In July 2016, the North Carolina legislature passed the Public Facilities Privacy & Security Act—more commonly known as House Bill 2—which forbids individuals from using bathrooms that do not match their birth gender. The bill, which was signed into law by governor Patrick McCrory on March 23, bans local governments from enacting anti-discrimination policies or setting their own minimum wage laws, but is best known for its stipulation regarding bathroom usage. According to McCrory, it was enacted to reinforce state authority over local government and defend standards of public decency, which he argues are under threat from a leftist “extreme agenda.” The passage of House Bill 2 provoked an immediate firestorm from media outlets, government offices, and corporate leaderships nationwide. Newspapers such as the New York Times and Washington Post voiced their disdain, protests erupted across North Carolina, and a nationwide debate commenced over the law’s legal legitimacy and whether, or to what extent, it was “anti-LGBT.” The governments of Connecticut, Minnesota, New York, Vermont, and Washington state enacted bans on publicly funded travel to North Carolina, and a bevy of companies and organizations — including the NBA, Deutsche Bank, PayPal, and Apple — announced plans to either sue, relocate, or discontinue their activities in the state.
Yet there is deep irony in this pearl clutching. While on the surface it may appear that Apple, PayPal, and friends are mounting a sincere defense of transgender interests, the truth tells a much different story. The fact is that the overseas behavior of these companies—namely, their business operations in oppressive regimes across the world—makes nonsense of their ethical pretenses. By their actions, they are rendered far more condemnable—by their own standards—than the supposedly “antidemocratic” North Carolina Republicans they criticize. And more to this, as I hope to show in the course of this article, the reason for their false pretense lies at the heart of that grueling battle between leftism and traditionalism which so afflicts American society today.
Of all the offending companies and organizations, the National Basketball Association’s behavior is perhaps the most glaring. While the NBA was eager to relocate its All-Star game to New Orleans in protest of the bill, it went ahead with its 2016 “Global Games” season in China, a country where sweatshops, human rights violations, and a total lack of anti-discrimination laws are par for the course. Likewise, notwithstanding its outrage at the lawmakers in Raleigh, Deutsche Bank continues its multi-billion dollar operation in China as well. As of October 2016, there are even suggestions that the Chinese government should provide Deutsche Bank a bailout to help pay off the company’s $14 billion fine to the U.S. Department of Justice.
But PayPal’s behavior is just as egregious. While CEO Dan Schulman declared that his company would abandon its “planned expansion into Charlotte” because of North Carolina’s “atmosphere of discrimination,” PayPal has lobbied both the U.S. Treasury Department and the Cuban government to “help expedite” its expansion into that country. Even more strikingly, the company continues its operations in Malaysia, where under Section 377 of the Malaysian Penal Code, anyone convicted of homosexual conduct can be sentenced for up to 20 years in prison.
Always eager to virtue signal, Apple was also quick to rail against House Bill 2; but like its corporate counterparts, Tim Cook’s company seems chronically unable to follow its own advice. While Apple Inc. is one of the 68 companies that signed a Department of Justice amicus brief against North Carolina on July 8, and CEO Cook publically condemned what he described as North Carolina’s “discriminatory” bathroom law, the company continues its operations in Saudi Arabia, where homosexuality is punished by decapitation. In spring 2016, CNS News contacted Apple to ask, in light of Cook’s stance against House Bill 2, if the company held similar views on anti-homosexuality laws outside the United States. They never received a response.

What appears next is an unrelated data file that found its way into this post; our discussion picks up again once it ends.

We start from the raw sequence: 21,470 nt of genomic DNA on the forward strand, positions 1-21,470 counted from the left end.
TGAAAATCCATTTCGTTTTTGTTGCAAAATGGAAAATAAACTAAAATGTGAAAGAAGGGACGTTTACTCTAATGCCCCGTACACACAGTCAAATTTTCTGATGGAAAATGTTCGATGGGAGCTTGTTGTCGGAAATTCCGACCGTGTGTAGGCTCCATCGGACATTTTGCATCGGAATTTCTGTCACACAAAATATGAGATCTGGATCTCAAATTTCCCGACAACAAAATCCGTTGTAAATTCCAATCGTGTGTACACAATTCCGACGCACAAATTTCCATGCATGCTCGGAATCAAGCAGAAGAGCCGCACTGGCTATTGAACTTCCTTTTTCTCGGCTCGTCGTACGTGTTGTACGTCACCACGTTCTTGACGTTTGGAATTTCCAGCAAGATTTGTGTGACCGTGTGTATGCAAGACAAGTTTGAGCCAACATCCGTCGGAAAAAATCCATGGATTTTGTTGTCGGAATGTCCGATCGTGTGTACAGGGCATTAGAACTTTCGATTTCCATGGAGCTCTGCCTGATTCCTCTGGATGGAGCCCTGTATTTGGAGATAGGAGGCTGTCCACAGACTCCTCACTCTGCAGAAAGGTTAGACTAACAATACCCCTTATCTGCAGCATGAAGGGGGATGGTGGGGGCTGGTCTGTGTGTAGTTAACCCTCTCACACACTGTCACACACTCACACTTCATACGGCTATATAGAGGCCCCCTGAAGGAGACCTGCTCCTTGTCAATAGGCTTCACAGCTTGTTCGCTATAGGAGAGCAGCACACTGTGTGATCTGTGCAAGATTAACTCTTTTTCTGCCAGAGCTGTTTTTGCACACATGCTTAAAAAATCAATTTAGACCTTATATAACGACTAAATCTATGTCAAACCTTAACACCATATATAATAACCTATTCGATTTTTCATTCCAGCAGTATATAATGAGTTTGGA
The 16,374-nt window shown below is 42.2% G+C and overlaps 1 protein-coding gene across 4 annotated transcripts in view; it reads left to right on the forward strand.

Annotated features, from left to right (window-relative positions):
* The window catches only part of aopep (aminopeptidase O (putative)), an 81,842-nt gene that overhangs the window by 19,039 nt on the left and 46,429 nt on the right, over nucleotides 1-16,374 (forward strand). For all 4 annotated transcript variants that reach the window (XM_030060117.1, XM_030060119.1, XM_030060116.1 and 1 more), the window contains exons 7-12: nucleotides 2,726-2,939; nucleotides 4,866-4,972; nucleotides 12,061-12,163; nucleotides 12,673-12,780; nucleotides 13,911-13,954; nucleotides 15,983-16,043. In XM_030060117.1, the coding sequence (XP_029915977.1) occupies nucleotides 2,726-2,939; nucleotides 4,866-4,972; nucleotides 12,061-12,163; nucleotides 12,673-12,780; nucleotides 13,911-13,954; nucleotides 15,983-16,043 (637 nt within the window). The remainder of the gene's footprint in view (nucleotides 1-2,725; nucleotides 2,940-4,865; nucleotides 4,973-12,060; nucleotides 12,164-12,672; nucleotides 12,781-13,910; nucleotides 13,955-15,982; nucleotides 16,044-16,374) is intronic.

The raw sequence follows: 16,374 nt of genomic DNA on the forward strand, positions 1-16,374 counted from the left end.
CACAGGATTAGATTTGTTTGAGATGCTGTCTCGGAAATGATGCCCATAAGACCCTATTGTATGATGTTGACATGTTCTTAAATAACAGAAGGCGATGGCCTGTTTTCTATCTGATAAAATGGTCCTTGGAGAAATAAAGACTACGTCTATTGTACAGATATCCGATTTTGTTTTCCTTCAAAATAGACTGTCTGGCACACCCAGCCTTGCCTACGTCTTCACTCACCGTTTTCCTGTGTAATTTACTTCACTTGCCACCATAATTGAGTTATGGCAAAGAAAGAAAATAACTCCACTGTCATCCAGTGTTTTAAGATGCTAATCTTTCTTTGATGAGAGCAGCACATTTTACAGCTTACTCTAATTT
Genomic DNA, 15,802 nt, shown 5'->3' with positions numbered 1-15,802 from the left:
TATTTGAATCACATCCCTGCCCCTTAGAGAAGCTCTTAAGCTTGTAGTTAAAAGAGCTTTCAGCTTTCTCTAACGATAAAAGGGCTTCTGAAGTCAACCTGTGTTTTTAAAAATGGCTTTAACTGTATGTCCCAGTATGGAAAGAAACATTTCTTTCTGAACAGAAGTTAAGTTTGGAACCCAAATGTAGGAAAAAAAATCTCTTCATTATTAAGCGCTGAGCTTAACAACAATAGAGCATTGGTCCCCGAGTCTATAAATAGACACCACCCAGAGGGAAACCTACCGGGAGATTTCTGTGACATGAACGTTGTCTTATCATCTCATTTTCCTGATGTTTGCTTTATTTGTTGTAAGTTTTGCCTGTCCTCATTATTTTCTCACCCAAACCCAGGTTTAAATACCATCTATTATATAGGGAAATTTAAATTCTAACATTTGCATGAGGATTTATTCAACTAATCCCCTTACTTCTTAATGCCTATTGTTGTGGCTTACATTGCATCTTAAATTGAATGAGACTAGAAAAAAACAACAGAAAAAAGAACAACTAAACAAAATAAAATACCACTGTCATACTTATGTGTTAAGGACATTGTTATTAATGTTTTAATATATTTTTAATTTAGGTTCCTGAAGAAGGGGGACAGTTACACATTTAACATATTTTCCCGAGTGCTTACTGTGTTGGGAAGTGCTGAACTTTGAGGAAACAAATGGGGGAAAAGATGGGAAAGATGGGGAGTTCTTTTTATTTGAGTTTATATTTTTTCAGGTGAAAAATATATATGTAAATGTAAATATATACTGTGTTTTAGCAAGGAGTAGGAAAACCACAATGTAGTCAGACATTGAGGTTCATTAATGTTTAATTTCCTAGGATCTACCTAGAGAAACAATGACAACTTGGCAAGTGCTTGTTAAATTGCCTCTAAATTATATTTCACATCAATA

What, then, accounts for this inconsistency? It is, of course, a basic truth that many companies, regardless of how “liberal” they claim to be, benefit from serving the establishment, and care little for ethics if they stand to make a profit. However, this neither explains the media’s blindness, nor why Tim Cook, one of the most prominent gay people in the world, should show selective outrage over the treatment of LGBT people. Is it really acceptable for Saudi judges to execute homosexual people and Chinese magnates to run sweatshops, but wrong for Republicans to pass bathroom regulations? Why do these wealthy businesses support liberal causes in America, even at the cost of alienating potential allies (like pro-business Republicans), while quietly ignoring injustice overseas?
Both Tim Cook and Dan Schulman are known for their outspoken left-wing views. Perhaps, one might argue, they simply took advantage of House Bill 2 to attack the Republican Party; it would not be the first time corporate executives adopted such a strategy. As prominent liberals in the corporate establishment, they would stand to gain much by creating a fiasco for the Republicans at home, and would jump at a chance to buttress their left-wing credentials. Taking an ethical stand overseas, however, would threaten their wider business enterprises. While one might counter that the business boycott of North Carolina shows that these companies were willing to front a decrease in sales in the name of principle, this can be explained by the favorable impact such a boycott would have on their reputation across the rest of the country. If we are to take the posturing of corporate America at face value, and believe what they would have us believe, then the situation in North Carolina is so terrible as to warrant a full moratorium on business within its borders, but the law code of Saudi Arabia poses no obstacle to the establishment of Apple stores. Does the tired shibboleth, “We hold our own country to a higher standard” really excuse injustice overseas? Of course not, and it never will.